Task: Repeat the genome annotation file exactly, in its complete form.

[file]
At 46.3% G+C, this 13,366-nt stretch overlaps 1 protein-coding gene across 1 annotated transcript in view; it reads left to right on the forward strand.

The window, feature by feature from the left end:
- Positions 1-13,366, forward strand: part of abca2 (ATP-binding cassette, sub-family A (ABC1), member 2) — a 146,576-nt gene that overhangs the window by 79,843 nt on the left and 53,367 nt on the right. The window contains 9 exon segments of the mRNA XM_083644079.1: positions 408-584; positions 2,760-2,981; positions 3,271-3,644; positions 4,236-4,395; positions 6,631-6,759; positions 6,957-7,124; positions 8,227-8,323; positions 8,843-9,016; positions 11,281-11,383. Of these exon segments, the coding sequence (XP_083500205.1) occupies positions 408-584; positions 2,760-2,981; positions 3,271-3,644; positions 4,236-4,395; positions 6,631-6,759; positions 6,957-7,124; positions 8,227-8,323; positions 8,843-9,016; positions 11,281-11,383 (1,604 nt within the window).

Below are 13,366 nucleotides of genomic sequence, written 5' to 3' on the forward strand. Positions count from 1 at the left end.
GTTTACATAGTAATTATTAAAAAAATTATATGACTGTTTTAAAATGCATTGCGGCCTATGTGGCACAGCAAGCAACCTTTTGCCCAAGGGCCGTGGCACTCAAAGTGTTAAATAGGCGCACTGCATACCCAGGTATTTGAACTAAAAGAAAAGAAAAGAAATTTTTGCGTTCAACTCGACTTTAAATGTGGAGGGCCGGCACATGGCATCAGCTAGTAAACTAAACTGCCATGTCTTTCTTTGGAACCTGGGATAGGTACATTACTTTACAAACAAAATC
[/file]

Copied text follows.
At 46.3% G+C, this 13,366-nt stretch overlaps 1 protein-coding gene across 1 annotated transcript in view; it reads left to right on the forward strand.

The window, feature by feature from the left end:
- Positions 1-13,366, forward strand: part of abca2 (ATP-binding cassette, sub-family A (ABC1), member 2) — a 146,576-nt gene that overhangs the window by 79,843 nt on the left and 53,367 nt on the right. The window contains 9 exon segments of the mRNA XM_083644079.1: positions 408-584; positions 2,760-2,981; positions 3,271-3,644; positions 4,236-4,395; positions 6,631-6,759; positions 6,957-7,124; positions 8,227-8,323; positions 8,843-9,016; positions 11,281-11,383. Of these exon segments, the coding sequence (XP_083500205.1) occupies positions 408-584; positions 2,760-2,981; positions 3,271-3,644; positions 4,236-4,395; positions 6,631-6,759; positions 6,957-7,124; positions 8,227-8,323; positions 8,843-9,016; positions 11,281-11,383 (1,604 nt within the window).

Below are 13,366 nucleotides of genomic sequence, written 5' to 3' on the forward strand. Positions count from 1 at the left end.
GTTTACATAGTAATTATTAAAAAAATTATATGACTGTTTTAAAATGCATTGCGGCCTATGTGGCACAGCAAGCAACCTTTTGCCCAAGGGCCGTGGCACTCAAAGTGTTAAATAGGCGCACTGCATACCCAGGTATTTGAACTAAAAGAAAAGAAAAGAAATTTTTGCGTTCAACTCGACTTTAAATGTGGAGGGCCGGCACATGGCATCAGCTAGTAAACTAAACTGCCATGTCTTTCTTTGGAACCTGGGATAGGTACATTACTTTACAAACAAAATC